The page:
As with many car-free long-distance travels, a bike is integral to success, and even with the bike and Seattle's transit system, it's still sort of grueling. Fitz touches on something important in the episode which I remember from my epic journeys from LA to Orange County by bike, bus, and rail: there was something about the adventure of figuring out how to make it work that made the extra time and sweat and dirt and stress worth it.
Cahall hits a nerve when he mentions his sense of contradiction in logging so many driving miles while trying to get away from all the pollution-- I've been feeling that since becoming a wuss about biking home in the cold and dark from the climbing gym that's only 6 (very flat) miles from home. Now that longer, warmer days are on the way, I'll try to get back into alignment. It's hard to believe that just four or five months ago I was carrying my skimboard to work, taking a bus for an hour and a half minutes for twenty minutes of daylight on the water in Hermosa Beach, then busing another hour and a half back home in the dark. How times have changed.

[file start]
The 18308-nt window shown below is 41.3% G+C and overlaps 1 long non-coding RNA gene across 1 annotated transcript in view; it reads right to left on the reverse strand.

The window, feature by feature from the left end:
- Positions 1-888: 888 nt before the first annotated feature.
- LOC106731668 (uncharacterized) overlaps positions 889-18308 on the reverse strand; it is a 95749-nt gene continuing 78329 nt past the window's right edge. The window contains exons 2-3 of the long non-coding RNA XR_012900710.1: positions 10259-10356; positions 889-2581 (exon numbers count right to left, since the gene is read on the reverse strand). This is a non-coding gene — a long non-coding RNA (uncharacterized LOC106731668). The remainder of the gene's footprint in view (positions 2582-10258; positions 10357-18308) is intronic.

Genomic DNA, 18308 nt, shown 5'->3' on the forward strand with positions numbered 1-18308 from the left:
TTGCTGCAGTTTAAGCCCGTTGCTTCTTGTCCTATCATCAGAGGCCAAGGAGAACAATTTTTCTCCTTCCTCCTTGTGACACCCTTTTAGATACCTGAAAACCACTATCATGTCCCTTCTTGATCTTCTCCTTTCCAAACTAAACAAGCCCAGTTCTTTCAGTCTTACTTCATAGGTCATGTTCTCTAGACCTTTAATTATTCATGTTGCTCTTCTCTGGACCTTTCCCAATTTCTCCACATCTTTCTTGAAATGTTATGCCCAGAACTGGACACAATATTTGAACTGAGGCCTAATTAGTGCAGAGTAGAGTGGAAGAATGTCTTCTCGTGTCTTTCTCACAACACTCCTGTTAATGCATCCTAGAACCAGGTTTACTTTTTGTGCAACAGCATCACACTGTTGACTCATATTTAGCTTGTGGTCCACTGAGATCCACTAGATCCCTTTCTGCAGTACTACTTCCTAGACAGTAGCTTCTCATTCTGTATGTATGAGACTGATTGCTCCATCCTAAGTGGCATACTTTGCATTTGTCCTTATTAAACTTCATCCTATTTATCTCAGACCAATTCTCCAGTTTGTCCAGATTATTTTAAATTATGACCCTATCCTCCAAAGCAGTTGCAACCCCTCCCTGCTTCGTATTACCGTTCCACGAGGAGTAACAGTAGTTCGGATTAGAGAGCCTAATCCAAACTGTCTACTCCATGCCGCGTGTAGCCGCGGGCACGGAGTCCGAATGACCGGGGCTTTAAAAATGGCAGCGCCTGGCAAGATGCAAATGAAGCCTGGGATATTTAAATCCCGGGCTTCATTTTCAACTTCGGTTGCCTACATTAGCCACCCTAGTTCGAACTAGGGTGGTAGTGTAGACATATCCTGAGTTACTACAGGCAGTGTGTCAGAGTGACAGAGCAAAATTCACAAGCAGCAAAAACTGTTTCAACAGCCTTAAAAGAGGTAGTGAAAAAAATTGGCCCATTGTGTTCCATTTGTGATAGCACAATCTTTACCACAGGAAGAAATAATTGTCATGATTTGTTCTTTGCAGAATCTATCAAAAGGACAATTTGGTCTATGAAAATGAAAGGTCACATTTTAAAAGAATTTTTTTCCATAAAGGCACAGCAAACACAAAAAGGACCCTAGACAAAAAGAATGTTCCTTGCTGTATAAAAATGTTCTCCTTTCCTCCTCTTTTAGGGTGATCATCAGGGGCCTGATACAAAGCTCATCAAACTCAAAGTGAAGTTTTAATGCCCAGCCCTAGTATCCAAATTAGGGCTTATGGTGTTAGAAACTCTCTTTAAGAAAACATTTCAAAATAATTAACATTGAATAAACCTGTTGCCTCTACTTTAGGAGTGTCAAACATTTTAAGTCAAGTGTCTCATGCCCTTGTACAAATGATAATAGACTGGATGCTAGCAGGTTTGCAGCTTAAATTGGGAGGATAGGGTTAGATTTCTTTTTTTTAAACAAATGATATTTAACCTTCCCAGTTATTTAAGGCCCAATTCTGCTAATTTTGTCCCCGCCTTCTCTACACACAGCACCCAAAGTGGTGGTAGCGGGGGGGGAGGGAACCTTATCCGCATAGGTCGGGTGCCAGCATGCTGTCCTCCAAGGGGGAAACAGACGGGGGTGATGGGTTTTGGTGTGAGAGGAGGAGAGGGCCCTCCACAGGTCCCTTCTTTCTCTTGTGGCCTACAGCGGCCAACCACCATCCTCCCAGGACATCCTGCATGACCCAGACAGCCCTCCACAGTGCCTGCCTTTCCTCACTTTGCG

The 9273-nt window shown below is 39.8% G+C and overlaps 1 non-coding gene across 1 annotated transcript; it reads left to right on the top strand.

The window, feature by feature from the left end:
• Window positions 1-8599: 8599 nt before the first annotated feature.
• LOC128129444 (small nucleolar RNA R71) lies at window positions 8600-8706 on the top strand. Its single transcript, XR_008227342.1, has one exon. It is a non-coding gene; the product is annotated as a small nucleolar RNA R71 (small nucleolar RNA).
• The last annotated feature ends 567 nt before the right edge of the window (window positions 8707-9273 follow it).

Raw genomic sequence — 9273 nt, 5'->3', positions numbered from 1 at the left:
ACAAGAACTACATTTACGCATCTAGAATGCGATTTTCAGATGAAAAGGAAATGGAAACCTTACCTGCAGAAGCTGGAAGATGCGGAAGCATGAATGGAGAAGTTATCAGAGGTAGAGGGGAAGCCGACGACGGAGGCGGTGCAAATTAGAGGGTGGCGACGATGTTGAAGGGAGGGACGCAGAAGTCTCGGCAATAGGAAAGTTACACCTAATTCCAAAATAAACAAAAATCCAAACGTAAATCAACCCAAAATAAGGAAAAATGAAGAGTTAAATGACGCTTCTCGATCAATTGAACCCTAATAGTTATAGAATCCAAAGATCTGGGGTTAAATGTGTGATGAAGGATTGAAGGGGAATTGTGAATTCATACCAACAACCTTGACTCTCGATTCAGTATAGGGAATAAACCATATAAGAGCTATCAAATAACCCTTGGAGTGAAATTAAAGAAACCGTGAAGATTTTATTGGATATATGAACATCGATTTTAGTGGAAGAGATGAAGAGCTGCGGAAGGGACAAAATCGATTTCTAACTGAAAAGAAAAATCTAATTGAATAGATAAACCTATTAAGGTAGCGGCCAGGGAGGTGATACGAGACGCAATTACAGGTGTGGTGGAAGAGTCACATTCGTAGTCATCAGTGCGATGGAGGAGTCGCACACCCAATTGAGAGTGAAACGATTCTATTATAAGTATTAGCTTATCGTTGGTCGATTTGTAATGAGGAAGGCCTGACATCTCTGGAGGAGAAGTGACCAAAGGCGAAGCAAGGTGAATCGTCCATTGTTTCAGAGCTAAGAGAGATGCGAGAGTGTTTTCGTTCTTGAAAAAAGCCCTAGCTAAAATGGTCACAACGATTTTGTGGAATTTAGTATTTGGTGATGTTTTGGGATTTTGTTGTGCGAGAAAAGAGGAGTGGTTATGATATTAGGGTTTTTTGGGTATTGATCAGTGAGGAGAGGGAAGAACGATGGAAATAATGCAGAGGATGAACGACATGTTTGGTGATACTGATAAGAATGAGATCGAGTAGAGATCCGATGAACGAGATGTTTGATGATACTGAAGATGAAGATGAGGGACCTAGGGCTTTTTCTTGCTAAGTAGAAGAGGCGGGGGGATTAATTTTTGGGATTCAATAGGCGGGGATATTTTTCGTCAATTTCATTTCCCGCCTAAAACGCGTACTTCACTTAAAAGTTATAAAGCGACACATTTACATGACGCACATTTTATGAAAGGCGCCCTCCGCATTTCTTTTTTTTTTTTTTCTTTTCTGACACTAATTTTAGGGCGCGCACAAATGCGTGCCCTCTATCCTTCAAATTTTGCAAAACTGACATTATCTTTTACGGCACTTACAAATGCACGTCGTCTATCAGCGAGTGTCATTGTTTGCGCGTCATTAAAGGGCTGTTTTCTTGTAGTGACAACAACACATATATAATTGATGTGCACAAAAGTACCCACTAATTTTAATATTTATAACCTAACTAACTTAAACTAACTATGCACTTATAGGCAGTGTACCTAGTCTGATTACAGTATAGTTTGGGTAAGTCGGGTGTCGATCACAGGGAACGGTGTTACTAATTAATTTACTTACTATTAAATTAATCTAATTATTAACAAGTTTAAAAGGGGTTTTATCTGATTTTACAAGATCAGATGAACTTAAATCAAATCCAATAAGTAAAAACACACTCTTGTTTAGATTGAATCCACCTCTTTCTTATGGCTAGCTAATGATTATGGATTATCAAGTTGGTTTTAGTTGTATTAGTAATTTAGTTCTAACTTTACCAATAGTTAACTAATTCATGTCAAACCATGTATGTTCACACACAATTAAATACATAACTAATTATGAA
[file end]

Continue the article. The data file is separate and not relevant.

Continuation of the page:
I mentioned in a recent post that one of the reasons I can imagine myself holding onto a car is that it's so hard to get outdoors without one. This podcast from 2008 (which is perhaps when going car-free was at its maximum fad-iness? and when I joined in) reminds me that I haven't actually tried to go climbing without my car. To be honest, it feels inconceivable, being 95 pounds and carrying over a third of my body weight in climbing gear while biking uphill. Someday, though, someday.